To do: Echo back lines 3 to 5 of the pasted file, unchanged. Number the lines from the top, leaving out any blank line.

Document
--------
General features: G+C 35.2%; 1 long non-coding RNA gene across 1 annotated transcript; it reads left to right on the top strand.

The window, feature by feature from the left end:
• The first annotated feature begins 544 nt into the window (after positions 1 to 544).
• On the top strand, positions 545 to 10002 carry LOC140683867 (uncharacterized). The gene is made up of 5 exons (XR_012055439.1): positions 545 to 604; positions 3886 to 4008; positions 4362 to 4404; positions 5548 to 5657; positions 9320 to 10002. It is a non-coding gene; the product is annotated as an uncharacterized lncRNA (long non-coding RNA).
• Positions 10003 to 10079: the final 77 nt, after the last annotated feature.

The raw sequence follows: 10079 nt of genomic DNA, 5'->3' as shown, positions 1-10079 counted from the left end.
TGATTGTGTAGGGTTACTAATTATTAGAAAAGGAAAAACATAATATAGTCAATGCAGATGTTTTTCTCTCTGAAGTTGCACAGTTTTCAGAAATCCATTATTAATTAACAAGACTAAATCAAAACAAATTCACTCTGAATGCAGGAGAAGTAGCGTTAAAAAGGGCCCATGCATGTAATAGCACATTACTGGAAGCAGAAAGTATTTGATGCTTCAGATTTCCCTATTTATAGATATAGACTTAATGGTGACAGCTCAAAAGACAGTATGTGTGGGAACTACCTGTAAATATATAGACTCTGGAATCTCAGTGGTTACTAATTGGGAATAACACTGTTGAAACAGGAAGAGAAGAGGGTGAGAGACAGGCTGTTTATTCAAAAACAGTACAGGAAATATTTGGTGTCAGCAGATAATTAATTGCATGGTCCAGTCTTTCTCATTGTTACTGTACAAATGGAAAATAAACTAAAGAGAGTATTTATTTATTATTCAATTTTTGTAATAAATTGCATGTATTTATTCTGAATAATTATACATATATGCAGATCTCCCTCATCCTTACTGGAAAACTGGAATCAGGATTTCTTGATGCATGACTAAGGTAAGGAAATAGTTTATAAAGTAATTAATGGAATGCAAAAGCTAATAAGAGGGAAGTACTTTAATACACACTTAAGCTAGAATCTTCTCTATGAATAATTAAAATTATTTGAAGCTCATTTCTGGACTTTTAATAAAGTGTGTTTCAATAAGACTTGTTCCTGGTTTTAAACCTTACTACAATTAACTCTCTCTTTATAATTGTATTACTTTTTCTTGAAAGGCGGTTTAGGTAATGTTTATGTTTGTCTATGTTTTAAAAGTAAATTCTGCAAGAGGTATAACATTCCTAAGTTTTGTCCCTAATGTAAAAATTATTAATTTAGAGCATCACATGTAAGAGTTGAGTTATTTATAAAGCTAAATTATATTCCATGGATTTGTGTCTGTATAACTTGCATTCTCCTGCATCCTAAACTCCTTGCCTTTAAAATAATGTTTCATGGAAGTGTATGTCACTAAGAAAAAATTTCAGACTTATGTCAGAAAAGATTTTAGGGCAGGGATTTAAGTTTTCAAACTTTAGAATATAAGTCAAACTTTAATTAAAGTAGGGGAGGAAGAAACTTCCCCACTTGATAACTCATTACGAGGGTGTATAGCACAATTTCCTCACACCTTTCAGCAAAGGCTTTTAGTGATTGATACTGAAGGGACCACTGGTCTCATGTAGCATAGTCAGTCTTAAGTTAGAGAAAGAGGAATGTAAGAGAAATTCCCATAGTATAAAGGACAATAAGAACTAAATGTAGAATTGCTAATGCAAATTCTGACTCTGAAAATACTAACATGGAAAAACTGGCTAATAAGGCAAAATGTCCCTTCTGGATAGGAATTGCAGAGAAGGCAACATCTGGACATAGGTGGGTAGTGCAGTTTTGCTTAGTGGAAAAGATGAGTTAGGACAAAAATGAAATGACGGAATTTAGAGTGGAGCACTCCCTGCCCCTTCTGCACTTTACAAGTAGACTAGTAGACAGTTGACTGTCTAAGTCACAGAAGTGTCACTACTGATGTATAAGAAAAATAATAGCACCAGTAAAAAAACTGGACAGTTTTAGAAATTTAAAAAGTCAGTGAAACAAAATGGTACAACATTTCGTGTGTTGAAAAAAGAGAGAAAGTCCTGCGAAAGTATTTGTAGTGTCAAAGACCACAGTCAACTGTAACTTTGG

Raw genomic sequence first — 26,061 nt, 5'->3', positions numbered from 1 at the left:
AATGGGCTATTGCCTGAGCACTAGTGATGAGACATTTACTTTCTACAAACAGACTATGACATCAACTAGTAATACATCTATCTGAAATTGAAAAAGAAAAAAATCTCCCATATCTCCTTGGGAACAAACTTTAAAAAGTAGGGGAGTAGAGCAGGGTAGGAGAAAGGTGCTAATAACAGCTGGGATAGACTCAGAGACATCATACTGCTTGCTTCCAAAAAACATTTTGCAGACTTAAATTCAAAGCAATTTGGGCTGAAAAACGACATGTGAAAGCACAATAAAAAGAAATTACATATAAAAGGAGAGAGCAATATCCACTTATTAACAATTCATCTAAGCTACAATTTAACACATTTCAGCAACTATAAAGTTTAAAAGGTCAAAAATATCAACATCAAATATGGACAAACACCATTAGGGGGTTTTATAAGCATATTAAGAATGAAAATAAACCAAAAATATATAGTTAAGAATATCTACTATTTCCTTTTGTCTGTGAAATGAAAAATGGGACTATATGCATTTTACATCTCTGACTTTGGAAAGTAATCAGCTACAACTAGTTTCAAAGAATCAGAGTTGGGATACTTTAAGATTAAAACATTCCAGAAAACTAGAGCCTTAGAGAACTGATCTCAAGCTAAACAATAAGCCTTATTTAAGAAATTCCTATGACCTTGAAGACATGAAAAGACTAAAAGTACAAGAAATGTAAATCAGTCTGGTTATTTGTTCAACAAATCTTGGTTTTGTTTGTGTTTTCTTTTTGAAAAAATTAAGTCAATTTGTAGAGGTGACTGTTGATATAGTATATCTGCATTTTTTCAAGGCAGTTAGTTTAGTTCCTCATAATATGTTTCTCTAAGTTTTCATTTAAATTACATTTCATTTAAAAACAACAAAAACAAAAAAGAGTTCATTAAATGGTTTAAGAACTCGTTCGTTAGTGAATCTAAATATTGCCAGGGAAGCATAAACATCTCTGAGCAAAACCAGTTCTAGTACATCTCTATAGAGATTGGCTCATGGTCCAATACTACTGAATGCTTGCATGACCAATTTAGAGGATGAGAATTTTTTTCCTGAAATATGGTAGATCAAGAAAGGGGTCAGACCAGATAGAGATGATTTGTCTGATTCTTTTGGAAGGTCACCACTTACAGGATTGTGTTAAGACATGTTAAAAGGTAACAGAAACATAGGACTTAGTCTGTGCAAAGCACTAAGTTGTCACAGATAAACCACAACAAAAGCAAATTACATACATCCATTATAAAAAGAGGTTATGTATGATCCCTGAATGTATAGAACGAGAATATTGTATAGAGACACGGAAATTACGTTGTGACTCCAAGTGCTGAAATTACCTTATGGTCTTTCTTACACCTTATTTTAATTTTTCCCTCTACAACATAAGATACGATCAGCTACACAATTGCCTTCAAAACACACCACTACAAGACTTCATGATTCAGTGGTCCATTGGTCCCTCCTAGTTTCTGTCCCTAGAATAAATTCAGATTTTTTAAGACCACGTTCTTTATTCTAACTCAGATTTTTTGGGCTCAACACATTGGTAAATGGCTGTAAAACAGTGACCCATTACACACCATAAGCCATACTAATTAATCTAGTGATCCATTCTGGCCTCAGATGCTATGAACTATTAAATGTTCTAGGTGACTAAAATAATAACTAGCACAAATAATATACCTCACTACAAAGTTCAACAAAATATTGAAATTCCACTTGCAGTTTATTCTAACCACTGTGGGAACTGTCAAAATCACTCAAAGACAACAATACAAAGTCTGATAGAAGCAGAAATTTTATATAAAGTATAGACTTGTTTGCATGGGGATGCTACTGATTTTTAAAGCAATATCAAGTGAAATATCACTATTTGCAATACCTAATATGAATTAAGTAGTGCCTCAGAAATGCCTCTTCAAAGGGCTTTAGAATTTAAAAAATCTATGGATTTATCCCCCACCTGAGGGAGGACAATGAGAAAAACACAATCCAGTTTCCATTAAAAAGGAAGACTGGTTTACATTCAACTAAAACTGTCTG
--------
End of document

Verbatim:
• The first annotated feature begins 544 nt into the window (after positions 1 to 544).
• On the top strand, positions 545 to 10002 carry LOC140683867 (uncharacterized). The gene is made up of 5 exons (XR_012055439.1): positions 545 to 604; positions 3886 to 4008; positions 4362 to 4404; positions 5548 to 5657; positions 9320 to 10002. It is a non-coding gene; the product is annotated as an uncharacterized lncRNA (long non-coding RNA).
• Positions 10003 to 10079: the final 77 nt, after the last annotated feature.